Blue light shed on autism

A SEA of blue washed over Nowra High School on Wednesday as its student representative council staged a fund-raising event to increase awareness about autism.

The event coincided with World Autism Day, with the school taking part in the Autism Speaks Light It Up Blue campaign.

For a gold coin donation students were able to attend school out of uniform, as long they wore blue.

Year 12 student Gavin Walker, who has autism, showed enormous courage to stand up in front of his school community and explain his affliction.

“It was about trying to explain to students what autism is and how it affects you,” he said.

Gavin is believed to be only the second autism student to complete mainstream schooling at Nowra High.

“I found out late last year there was a World Autism Day and I thought it would be great to stage some sort of event to bring the condition into focus within the school,” he said.

“A lot of people including my fellow students don’t know a lot about autism and I just hope by doing this they may understand it better.

“I want to make a difference; I want people to know it is not a burden to be autistic.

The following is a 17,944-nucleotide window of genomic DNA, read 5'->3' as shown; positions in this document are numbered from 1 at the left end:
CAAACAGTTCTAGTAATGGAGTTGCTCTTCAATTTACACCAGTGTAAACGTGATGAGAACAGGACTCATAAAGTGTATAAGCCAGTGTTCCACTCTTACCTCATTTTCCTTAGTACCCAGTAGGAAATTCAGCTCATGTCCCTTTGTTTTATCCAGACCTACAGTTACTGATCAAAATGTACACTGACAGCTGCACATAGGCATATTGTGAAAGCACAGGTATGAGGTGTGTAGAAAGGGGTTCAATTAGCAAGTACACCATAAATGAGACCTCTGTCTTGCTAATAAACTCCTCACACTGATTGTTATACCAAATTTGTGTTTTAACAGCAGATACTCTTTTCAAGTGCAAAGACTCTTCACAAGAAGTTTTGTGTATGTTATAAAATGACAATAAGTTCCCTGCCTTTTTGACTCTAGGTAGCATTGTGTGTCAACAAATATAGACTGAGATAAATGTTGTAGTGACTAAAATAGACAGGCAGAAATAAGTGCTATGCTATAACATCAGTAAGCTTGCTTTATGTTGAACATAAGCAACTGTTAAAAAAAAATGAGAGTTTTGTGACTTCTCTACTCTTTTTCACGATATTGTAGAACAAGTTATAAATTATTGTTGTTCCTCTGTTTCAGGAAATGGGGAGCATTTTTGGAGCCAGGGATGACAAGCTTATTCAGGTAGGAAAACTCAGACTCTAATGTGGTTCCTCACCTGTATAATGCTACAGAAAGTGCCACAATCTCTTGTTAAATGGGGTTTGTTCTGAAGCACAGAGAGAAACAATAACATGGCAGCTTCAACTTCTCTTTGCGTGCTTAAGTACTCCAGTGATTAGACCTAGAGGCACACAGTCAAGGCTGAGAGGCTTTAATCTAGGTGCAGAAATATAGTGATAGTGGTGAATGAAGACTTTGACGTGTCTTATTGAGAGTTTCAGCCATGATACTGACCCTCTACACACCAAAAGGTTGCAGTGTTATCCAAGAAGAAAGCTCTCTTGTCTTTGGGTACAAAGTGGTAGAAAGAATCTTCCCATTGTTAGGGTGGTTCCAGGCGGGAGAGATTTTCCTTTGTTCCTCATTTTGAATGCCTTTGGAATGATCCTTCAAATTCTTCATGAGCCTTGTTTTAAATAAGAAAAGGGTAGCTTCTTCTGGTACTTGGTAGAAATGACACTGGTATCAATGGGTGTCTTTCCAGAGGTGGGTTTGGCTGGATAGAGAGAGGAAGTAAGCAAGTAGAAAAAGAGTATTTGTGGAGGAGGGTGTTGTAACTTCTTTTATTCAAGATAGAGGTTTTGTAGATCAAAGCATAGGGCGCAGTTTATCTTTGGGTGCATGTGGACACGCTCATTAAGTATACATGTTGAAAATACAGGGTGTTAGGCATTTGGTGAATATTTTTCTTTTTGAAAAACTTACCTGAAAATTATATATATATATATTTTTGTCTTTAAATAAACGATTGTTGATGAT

“Sure, there are some burdening effects at times but I’m proud to have autism and be the person I have become.

“It’s just who I am.

“It has been a tough journey. I had a lot of trouble at primary school but with the support of my mother we have worked through a lot of things.

“I never expected I would stand up in front of the whole school and talk about my condition – it’s something I never thought I would be able to do.

“It’s a big thing for me.

“But it’s a passion of mine to try to spread the message.”

The 17-year-old dreams of becoming a pastry cook, and aims to attend TAFE next year to hopefully fulfil his ambition.

“I struggle with concentration and attention at times but I have tried to fit in and try to be normal but I do have trouble with that at times,” he said.

“I know I can be annoying but that’s just the way I am.”

School captain Ben Standen said he was proud of his fellow year 12 student for showing the courage to stand in front of his peers and talk about his condition.

“Gavin is extremely brave and when he raised the idea with us of the SRC having a blue day for autism, we thought it was a great idea,” he said.

Principal Angela Byron was proud of her students.

“This was student-driven. The students at Nowra High have a strong sense of social justice and strong social conscience,” she said.

“They come to us to stage such events as they care and want to make a difference.

“They want to try to change things and as a principal I couldn’t be more proud.” 

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